1. Lemex
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    Lemex That's Lord Lemex to you. Contributor

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    Past Contest Short Story Contest 139: Fish - Submissions and Details Thread

    Discussion in 'Bi-Weekly Short Story Contest Archives' started by Lemex, Jul 21, 2013.

    Short Story Contest 139
    Submissions & Details Thread
    Theme: "Fish"


    IMPORTANT: PLEASE READ CAREFULLY!

    If you wish to enter the contest please send me your story via PM for me to enter the story via this thread. All stories posted here will not be counted as entered into the contest. This is to ensure anonymity, and to make this contest fairer for all - having each story judged based on their merits.

    This contest is open to all wf.org members, newbies and the established alike. At the deadline I will collate all entries and put them forward for voting in a separate thread. The winning entry will be stickied until the next competition winner. Unfortunately, there is no prize but pride on offer for this contest. As always, the winner may also PM/VM me to request the theme of a subsequent contest if he/she wishes.

    Themes: "Fish" (courtesy of mbinks89) since the winner of the last, Azalea, does not appear to be with us any more, it's been a week since his last post). Any interpretation is valid. Entries do not have to follow the themes explicitly, but off-topic entries may not be entered into the voting.
    Wordlimit: 500-3000 words
    Deadline for entries: Sunday 4th of August 2013 10:00 am (us pacific time)

    There is a 10% word-limit leniency at both ends of the scale. Please try to stick within the limit. As below, any piece outside of the suggested limit may not be entered into the voting.

    There is a maximum of 25 entries to any contest. If there are more than 25 entries to any one contest I will decide which are entered into voting based on adherence to the suggested word limit and relevance to the theme, not on a first-come-first served basis.

    Try to make all your entries complete and have an ending rather than be an extract from a larger one and please try to stick to the topic. Any piece seemingly outside of the topic will be dealt with in a piece by piece manner to decide its legitamacy for the contest.

    A story entered into the contest may not be one that has been posted anywhere on the internet, not just anywhere on this site. A story be posted for review until voting has closed. Only one entry per contest per contestant is permissable. Members may also not repost a story anywhere, or bring attention to the contest in any way, until the voting has closed

    Please try to refrain from itallicising, bolding, colouring or indenting any text to help avoid disappointment. These stylistics do not reproduce when I copy-paste them into the voting thread. You may use visible noparse BB code to preserve style if you wish by placing [ noparse ] and [ /noparse ] (without the spaces) around the entire text.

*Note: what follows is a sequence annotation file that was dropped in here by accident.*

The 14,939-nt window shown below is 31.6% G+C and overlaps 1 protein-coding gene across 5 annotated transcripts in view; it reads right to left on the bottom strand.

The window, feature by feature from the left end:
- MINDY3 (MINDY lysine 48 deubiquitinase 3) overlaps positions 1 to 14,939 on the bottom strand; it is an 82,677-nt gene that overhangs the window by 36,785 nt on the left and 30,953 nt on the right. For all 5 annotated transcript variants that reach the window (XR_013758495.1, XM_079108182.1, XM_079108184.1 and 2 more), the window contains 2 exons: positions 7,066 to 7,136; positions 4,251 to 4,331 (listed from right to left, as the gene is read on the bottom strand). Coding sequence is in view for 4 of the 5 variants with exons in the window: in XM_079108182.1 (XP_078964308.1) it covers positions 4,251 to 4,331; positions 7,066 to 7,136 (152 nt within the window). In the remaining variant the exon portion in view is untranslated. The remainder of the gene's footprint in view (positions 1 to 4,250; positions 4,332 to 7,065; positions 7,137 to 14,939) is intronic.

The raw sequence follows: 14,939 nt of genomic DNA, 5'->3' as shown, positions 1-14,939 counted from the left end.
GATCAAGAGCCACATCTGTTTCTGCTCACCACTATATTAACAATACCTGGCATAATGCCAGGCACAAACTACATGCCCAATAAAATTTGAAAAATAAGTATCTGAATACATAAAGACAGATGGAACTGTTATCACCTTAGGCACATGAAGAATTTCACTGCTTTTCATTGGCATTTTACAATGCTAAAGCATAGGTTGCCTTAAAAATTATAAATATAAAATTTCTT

Please remember to give your piece a title and give its word count in brackets at the top of your story.

    If there are any questions, please leave me a visitor message or PM me. Please do not clog up this, or any other thread, with your questions.

    Please note that only current members are eligible to win.





    Thanks, and good luck!
     
  2. Lemex
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    Lemex That's Lord Lemex to you. Contributor

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    Fishing is My New Hobby [3,359]

    Quint’s Revenge was docked at the far end of the marina, the boat closest to the bay. The deep sea fishing vessel looked to be around thirty feet in length and had three, large outboard engines on the stern. To most, the boat would look deserted but I knew more than most. I’d been watching the boat and its owner for over a month in preparation for this night. The owner of Quint’s Revenge, a truly despicable human being, had taken to living on the craft. Over the past month of stalking I had followed him to his actual home a few times but over this past week he had not returned there once. Why anyone would choose to live on a boat over a perfectly fine, although clearly dirty, house was beyond me. Maybe his murderous obsession had finally swallowed him whole. Well, luckily for him that would end tonight.

    Some may wonder where I had found the time to spend a solid month of my life doing nothing but following a reclusive deep sea fisherman. To them I would say it is easy, once you lose the job that takes up eighty percent of your waking hours. Believe it or not, one month and one day ago I was clocking in at the local aquarium, slipping into my wetsuit, and preparing for a day I would spend with the only true friends I felt I ever had. Dolphins do not judge, dolphins do not talk behind your back, and dolphins certainly do not fire you. If only my boss had been a freaking dolphin. After that last day at the job that had once been my entire life the stupidest man on earth (aka my boss) basically told me I was more useless then he was and fired me. I knew there was no way that could be a fact but alas I had to bid farewell to my friends and walk out of the aquarium I once called home for the last time.